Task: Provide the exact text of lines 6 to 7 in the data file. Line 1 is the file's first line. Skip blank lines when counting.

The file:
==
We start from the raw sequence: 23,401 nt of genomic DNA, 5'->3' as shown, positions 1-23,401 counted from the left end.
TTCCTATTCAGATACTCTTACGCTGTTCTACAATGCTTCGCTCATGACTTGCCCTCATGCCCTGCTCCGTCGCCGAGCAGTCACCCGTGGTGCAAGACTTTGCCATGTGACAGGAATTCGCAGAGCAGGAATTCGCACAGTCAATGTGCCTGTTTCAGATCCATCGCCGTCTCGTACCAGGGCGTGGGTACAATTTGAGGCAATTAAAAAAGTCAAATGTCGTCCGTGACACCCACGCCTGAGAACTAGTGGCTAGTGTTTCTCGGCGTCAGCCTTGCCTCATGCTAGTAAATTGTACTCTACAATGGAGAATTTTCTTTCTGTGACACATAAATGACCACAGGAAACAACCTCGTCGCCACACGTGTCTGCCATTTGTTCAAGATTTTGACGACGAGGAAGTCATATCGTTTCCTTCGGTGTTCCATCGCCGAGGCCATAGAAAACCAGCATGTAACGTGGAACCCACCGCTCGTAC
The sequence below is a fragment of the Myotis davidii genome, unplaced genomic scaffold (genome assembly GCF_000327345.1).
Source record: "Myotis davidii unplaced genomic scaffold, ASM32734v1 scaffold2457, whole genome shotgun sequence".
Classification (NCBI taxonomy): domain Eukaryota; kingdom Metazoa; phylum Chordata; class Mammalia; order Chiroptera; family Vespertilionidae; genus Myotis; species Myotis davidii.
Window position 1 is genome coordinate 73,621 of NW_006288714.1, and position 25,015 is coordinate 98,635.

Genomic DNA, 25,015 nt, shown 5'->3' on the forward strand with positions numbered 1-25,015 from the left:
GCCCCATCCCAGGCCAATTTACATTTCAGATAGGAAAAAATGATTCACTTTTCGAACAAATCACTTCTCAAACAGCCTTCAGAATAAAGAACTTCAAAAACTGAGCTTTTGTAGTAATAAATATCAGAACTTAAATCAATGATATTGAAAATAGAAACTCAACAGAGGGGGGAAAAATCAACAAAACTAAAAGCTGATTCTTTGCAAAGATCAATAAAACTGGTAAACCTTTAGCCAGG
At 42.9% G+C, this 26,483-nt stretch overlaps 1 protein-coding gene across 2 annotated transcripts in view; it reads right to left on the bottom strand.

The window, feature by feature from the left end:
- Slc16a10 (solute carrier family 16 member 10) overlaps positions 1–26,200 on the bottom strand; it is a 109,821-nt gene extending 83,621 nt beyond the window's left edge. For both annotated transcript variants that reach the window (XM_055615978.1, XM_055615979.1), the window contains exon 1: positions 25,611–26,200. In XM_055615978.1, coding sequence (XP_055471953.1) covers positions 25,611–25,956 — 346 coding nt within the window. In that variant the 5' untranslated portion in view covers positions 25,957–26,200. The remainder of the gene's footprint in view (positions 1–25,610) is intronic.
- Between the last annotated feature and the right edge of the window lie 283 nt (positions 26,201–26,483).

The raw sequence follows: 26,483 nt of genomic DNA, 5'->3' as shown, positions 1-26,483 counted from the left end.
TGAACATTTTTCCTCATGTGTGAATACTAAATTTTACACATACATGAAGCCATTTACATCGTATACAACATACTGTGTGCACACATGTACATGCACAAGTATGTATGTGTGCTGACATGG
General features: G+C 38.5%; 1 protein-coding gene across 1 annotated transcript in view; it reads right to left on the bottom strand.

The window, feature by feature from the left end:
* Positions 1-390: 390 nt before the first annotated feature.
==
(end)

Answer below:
Window position 1 is genome coordinate 73,621 of NW_006288714.1, and position 25,015 is coordinate 98,635.

Genomic DNA, 25,015 nt, shown 5'->3' on the forward strand with positions numbered 1-25,015 from the left: